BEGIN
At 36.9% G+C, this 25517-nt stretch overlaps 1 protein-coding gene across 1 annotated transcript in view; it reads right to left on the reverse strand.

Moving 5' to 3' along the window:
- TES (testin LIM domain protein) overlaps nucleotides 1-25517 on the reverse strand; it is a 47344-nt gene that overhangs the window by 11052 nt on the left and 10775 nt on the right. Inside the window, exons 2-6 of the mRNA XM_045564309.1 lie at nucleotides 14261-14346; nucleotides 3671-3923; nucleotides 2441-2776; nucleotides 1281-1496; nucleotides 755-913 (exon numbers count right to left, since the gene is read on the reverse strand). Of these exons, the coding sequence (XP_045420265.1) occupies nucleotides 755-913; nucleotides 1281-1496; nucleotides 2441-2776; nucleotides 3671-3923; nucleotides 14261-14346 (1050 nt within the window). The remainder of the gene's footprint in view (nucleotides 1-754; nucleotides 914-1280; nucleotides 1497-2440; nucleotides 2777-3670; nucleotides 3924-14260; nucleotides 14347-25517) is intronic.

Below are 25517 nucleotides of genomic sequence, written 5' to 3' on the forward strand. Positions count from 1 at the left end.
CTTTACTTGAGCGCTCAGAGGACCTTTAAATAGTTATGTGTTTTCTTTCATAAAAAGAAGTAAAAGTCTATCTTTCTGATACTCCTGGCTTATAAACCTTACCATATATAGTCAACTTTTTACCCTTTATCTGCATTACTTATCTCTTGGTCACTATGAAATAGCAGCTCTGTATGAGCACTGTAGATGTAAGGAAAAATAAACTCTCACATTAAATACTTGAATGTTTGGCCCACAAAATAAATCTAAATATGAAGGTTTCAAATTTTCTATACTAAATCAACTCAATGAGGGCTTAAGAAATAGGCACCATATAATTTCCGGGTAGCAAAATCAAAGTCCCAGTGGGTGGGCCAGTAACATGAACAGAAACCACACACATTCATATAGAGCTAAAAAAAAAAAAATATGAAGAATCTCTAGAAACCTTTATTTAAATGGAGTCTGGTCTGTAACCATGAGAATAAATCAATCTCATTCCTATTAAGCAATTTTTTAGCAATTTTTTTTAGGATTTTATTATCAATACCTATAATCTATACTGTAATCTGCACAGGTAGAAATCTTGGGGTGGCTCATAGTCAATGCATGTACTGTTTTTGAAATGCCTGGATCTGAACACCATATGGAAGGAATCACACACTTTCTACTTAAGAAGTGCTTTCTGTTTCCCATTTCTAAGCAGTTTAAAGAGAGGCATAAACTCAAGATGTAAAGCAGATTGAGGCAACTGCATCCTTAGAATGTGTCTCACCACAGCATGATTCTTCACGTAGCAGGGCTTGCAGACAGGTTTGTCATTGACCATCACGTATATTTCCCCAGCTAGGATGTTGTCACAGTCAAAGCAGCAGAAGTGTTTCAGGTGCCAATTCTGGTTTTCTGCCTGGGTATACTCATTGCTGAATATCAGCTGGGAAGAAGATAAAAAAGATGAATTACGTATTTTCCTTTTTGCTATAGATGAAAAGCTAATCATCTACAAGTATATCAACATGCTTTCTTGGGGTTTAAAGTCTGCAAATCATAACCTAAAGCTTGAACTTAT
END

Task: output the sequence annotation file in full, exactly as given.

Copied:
At 36.9% G+C, this 25517-nt stretch overlaps 1 protein-coding gene across 1 annotated transcript in view; it reads right to left on the reverse strand.

Moving 5' to 3' along the window:
- TES (testin LIM domain protein) overlaps nucleotides 1-25517 on the reverse strand; it is a 47344-nt gene that overhangs the window by 11052 nt on the left and 10775 nt on the right. Inside the window, exons 2-6 of the mRNA XM_045564309.1 lie at nucleotides 14261-14346; nucleotides 3671-3923; nucleotides 2441-2776; nucleotides 1281-1496; nucleotides 755-913 (exon numbers count right to left, since the gene is read on the reverse strand). Of these exons, the coding sequence (XP_045420265.1) occupies nucleotides 755-913; nucleotides 1281-1496; nucleotides 2441-2776; nucleotides 3671-3923; nucleotides 14261-14346 (1050 nt within the window). The remainder of the gene's footprint in view (nucleotides 1-754; nucleotides 914-1280; nucleotides 1497-2440; nucleotides 2777-3670; nucleotides 3924-14260; nucleotides 14347-25517) is intronic.

Below are 25517 nucleotides of genomic sequence, written 5' to 3' on the forward strand. Positions count from 1 at the left end.
CTTTACTTGAGCGCTCAGAGGACCTTTAAATAGTTATGTGTTTTCTTTCATAAAAAGAAGTAAAAGTCTATCTTTCTGATACTCCTGGCTTATAAACCTTACCATATATAGTCAACTTTTTACCCTTTATCTGCATTACTTATCTCTTGGTCACTATGAAATAGCAGCTCTGTATGAGCACTGTAGATGTAAGGAAAAATAAACTCTCACATTAAATACTTGAATGTTTGGCCCACAAAATAAATCTAAATATGAAGGTTTCAAATTTTCTATACTAAATCAACTCAATGAGGGCTTAAGAAATAGGCACCATATAATTTCCGGGTAGCAAAATCAAAGTCCCAGTGGGTGGGCCAGTAACATGAACAGAAACCACACACATTCATATAGAGCTAAAAAAAAAAAAATATGAAGAATCTCTAGAAACCTTTATTTAAATGGAGTCTGGTCTGTAACCATGAGAATAAATCAATCTCATTCCTATTAAGCAATTTTTTAGCAATTTTTTTTAGGATTTTATTATCAATACCTATAATCTATACTGTAATCTGCACAGGTAGAAATCTTGGGGTGGCTCATAGTCAATGCATGTACTGTTTTTGAAATGCCTGGATCTGAACACCATATGGAAGGAATCACACACTTTCTACTTAAGAAGTGCTTTCTGTTTCCCATTTCTAAGCAGTTTAAAGAGAGGCATAAACTCAAGATGTAAAGCAGATTGAGGCAACTGCATCCTTAGAATGTGTCTCACCACAGCATGATTCTTCACGTAGCAGGGCTTGCAGACAGGTTTGTCATTGACCATCACGTATATTTCCCCAGCTAGGATGTTGTCACAGTCAAAGCAGCAGAAGTGTTTCAGGTGCCAATTCTGGTTTTCTGCCTGGGTATACTCATTGCTGAATATCAGCTGGGAAGAAGATAAAAAAGATGAATTACGTATTTTCCTTTTTGCTATAGATGAAAAGCTAATCATCTACAAGTATATCAACATGCTTTCTTGGGGTTTAAAGTCTGCAAATCATAACCTAAAGCTTGAACTTAT